mardi, mars 22, 2005

So Long, and Thanks for all the Fish


by Douglas Adams (excerpt)
Chapter 20


"Tell me the story," said Fenchurch firmly. "You arrived at the station."
"I was about twenty minutes early. I'd got the time of the train wrong. I suppose it is equally possible," he added after a moment's reflection, "that British Rail had got the time of the train wrong. Hadn't occurred to me before."
"Get on with it." Fenchurch laughed.
"So I bought a newspaper, to do the crossword, and went to the buffet to get a cup of coffee."
"You do the crossword?"
"Yes."
"Which one?"
"The Guardian usually."
"I think it tries to be too cute. I prefer The Times. Did you solve it?"
"What?"
"The crossword in the Guardian."
"I haven't had a chance to look at it yet," said Arthur, "I'm still trying to buy the coffee."
"All right then. Buy the coffee."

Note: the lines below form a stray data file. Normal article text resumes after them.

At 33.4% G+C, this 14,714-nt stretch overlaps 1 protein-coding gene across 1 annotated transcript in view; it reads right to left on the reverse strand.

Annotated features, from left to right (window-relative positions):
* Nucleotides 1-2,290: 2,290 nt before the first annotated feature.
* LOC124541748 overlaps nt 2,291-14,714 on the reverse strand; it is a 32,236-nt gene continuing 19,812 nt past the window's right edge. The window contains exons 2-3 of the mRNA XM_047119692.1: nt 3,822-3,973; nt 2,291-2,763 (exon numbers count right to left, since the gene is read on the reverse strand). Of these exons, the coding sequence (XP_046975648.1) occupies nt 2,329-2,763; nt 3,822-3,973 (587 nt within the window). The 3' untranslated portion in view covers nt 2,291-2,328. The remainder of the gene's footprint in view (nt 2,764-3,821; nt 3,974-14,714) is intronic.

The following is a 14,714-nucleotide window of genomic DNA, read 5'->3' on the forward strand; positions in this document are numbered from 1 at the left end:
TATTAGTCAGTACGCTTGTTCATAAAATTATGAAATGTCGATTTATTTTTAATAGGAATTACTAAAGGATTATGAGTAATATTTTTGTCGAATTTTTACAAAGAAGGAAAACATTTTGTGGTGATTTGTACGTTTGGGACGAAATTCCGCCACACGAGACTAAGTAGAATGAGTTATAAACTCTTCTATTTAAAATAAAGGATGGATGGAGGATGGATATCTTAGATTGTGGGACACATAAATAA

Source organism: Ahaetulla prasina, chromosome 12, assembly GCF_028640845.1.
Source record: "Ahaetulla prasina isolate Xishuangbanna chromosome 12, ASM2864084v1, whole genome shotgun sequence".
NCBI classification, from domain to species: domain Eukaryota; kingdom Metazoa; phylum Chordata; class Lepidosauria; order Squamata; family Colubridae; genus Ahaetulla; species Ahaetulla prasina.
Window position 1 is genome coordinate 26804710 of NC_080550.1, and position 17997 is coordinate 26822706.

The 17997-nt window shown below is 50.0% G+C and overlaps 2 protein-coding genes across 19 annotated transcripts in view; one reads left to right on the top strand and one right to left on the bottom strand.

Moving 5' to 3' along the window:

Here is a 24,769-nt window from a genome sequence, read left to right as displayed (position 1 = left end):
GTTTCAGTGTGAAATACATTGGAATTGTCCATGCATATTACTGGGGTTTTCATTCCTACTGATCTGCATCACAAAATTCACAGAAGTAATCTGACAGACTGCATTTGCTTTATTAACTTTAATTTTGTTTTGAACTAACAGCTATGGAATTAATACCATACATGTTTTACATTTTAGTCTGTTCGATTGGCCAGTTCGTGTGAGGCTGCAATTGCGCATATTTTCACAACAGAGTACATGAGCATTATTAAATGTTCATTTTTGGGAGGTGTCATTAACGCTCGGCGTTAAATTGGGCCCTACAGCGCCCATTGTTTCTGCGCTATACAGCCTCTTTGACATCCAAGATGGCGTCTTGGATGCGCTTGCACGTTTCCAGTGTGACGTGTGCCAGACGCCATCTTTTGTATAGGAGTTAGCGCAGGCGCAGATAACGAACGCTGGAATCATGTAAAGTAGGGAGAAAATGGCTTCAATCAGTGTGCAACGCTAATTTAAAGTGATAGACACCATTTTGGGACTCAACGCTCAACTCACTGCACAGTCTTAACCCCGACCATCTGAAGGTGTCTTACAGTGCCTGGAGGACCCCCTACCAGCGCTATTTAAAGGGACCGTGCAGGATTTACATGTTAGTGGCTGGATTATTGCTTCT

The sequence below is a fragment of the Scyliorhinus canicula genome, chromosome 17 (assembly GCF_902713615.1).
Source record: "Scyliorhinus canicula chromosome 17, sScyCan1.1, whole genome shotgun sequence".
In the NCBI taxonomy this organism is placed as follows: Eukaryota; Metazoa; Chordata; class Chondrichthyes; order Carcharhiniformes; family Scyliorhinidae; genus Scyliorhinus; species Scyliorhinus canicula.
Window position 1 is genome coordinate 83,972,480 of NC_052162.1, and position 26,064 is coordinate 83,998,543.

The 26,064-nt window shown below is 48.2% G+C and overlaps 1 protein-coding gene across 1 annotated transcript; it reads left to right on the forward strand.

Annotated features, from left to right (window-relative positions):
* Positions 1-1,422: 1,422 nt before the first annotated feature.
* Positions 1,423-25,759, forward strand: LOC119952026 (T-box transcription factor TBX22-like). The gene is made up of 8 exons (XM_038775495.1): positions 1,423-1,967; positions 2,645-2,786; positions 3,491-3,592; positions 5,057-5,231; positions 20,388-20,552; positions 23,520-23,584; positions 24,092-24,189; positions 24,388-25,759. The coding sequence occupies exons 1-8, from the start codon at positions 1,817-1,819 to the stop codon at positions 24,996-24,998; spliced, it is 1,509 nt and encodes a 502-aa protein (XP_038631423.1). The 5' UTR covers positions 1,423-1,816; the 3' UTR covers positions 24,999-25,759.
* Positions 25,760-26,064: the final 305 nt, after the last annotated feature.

"I'm buying it. I am also," said Arthur, "buying some biscuits."
"What sort?"
"Rich Tea."
"Good Choice."
"I like them. Laden with all these new possessions, I go and sit at a table. And don't ask me what the table was like because this was some time ago and I can't remember. It was probably round."
"All right."
"So let me give you the layout. Me sitting at the table. On my left, the newspaper. On my right, the cup of coffee. In the middle of the table, the packet of biscuits."
"I see it perfectly."
"What you don't see," said Arthur, "because I haven't mentioned him yet, is the guy sitting at the table already. He is sitting there opposite me."
"What's he look like?"
"Perfectly ordinary. Briefcase. Business suit. He didn't look," said Arthur, "as if he was about to do anything weird."
"Ah. I know the type. What did he do?"
"He did this. He leaned across the table, picked up the packet of biscuits, tore it open, took one out, and..."
"What?"
"Ate it."
"What?"
"He ate it."
Fenchurch looked at him in astonishment. "What on earth did you do?"
"Well, in the circumstances I did what any red-blooded Englishman would do. I was compelled," said Arthur, "to ignore it."